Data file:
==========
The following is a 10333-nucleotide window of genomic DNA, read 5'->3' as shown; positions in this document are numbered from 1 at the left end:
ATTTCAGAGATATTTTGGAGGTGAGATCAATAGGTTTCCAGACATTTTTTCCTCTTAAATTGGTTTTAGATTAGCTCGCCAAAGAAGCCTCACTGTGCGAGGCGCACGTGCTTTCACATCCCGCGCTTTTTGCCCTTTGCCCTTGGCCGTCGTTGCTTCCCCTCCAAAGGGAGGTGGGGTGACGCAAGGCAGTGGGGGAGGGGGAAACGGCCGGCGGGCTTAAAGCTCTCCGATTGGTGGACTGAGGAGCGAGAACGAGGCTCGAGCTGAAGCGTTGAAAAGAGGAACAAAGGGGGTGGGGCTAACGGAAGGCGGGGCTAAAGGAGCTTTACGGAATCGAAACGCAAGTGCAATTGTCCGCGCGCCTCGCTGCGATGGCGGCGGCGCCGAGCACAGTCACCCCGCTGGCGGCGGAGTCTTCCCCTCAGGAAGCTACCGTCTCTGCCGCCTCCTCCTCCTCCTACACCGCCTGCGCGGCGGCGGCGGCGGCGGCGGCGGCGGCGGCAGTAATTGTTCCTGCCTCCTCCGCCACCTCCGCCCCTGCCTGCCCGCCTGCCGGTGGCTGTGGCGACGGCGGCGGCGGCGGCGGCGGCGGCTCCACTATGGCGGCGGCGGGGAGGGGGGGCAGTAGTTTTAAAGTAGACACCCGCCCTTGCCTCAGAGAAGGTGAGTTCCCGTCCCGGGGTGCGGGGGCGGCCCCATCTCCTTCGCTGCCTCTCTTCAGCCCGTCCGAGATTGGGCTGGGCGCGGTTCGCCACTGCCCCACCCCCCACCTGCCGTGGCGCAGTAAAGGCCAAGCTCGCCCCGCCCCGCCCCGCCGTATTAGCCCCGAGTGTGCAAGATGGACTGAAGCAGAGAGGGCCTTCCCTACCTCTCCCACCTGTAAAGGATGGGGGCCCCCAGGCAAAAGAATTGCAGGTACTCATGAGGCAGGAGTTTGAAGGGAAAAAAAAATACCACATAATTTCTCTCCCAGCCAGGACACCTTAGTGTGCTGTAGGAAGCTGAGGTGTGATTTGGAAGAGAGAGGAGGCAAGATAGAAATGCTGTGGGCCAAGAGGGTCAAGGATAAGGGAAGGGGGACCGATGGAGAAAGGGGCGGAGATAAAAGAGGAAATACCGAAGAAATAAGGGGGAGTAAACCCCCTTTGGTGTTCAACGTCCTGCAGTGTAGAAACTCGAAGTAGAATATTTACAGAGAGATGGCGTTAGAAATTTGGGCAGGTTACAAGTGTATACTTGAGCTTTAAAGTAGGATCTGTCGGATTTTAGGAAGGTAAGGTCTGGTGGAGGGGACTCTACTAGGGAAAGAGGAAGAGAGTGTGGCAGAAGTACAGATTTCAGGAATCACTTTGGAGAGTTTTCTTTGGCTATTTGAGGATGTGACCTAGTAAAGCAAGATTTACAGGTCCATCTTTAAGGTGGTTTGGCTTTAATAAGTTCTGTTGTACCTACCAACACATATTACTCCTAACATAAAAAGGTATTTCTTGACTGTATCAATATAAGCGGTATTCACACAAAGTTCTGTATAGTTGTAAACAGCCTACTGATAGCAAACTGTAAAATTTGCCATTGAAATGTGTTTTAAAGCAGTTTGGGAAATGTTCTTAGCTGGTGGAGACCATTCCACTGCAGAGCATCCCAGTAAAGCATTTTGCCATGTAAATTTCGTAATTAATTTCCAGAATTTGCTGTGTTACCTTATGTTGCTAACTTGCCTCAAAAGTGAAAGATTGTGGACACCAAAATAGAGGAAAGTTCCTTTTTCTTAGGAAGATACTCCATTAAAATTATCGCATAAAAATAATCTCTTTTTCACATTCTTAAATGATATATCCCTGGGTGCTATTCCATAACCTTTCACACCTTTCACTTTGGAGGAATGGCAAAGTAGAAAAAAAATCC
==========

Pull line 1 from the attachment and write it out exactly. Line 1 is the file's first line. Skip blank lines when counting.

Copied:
The following is a 10333-nucleotide window of genomic DNA, read 5'->3' as shown; positions in this document are numbered from 1 at the left end: